• Figure SPM.4B: Projected return periods for a daily precipitation event that was exceeded in the late 20th century on average once during a 20-year period (1981–2000). A decrease in return period implies more frequent extreme precipitation events (i.e., less time between events on average). The box plots show results for regionally averaged projections for two time horizons, 2046 to 2065 and 2081 to 2100, as compared to the late 20th century, and for three different SRES emissions scenarios (B1, A1B, A2) (see legend). Results are based on 14 GCMs contributing to the CMIP3. The level of agreement among the models is indicated by the size of the colored boxes (in which 50% of the model projections are contained), and the length of the whiskers (indicating the maximum and minimum projections from all models). See legend for defined extent of regions. Values are computed for land points only. The ‘Globe’ inset box displays the values computed using all land grid points. [3.3.2, Figure 3-1, Figure 3-7].
  • Figure SPM.5: Projected annual changes in dryness assessed from two indices. Left column: Change in annual maximum number of consecutive dry days (CDD: days with precipitation <1 mm). Right column: Changes in soil moisture (soil moisture anomalies, SMA). Increased dryness is indicated with yellow to red colors; decreased dryness with green to blue. Projected changes are expressed in units of standard deviation of the interannual variability in the three 20-year periods 1980–1999, 2046–2065, and 2081–2100. The figures show changes for two time horizons, 2046–2065 and 2081–2100, as compared to late 20th-century values (1980–1999), based on GCM simulations under emissions scenario SRES A2 relative to corresponding simulations for the late 20th century. Results are based on 17 (CDD) and 15 (SMA) GCMs contributing to the CMIP3. Colored shading is applied for areas where at least 66% (12 out of 17 for CDD, 10 out of 15 for SMA) of the models agree on the sign of the change; stippling is added for regions where at least 90% (16 out of 17 for CDD, 14 out of 15 for SMA) of all models agree on the sign of the change. Grey shading indicates where there is insufficient model agreement (<66%). [3.5.1, Figure 3-9].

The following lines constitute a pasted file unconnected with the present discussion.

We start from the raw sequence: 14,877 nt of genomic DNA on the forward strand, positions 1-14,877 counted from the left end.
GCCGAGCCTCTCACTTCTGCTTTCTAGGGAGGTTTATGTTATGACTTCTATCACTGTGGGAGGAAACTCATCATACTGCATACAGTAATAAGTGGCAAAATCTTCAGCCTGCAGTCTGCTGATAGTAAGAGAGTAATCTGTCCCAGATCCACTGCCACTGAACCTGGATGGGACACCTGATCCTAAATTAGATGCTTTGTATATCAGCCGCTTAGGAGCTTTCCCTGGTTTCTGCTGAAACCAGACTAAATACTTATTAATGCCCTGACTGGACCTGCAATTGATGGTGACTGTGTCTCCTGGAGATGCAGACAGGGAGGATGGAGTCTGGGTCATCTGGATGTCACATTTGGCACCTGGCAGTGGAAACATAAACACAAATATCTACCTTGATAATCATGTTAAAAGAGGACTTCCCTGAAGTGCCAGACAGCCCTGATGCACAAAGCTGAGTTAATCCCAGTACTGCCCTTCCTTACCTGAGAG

• Table SPM 1: Illustrative examples of options for risk management and adaptation in the context of changes in exposure, vulnerability, and climate extremes. In each example, information is characterized at the scale directly relevant to decisionmaking. Observed and projected changes in climate extremes at global and regional scales illustrate that the direction of, magnitude of, and/or degree of certainty for changes may differ across scales.
    The examples were selected based on availability of evidence in the underlying chapters, including on exposure, vulnerability, climate information, and risk management and adaptation options. They are intended to reflect relevant risk management themes and scales, rather than to provide comprehensive information by region. The examples are not intended to reflect any regional differences in exposure and vulnerability, or in experience in risk management.
    The confidence in projected changes in climate extremes at local scales is often more limited than the confidence in projected regional and global changes. This limited confidence in changes places a focus on low-regrets risk management options that aim to reduce exposure and vulnerability and to increase resilience and preparedness for risks that cannot be entirely eliminated. Higher-confidence projected changes in climate extremes, at a scale relevant to adaptation and risk management decisions, can inform more targeted adjustments in strategies, policies, and measures. [3.1.6, Box 3-2, 6.3.1, 6.5.2].


  • Figure SPM BOX 2: A depiction of evidence and agreement statements and their relationship to confidence. Confidence increases toward the top-right corner as suggested by the increasing strength of shading. Generally, evidence is most robust when there are multiple, consistent independent lines of high-quality evidence.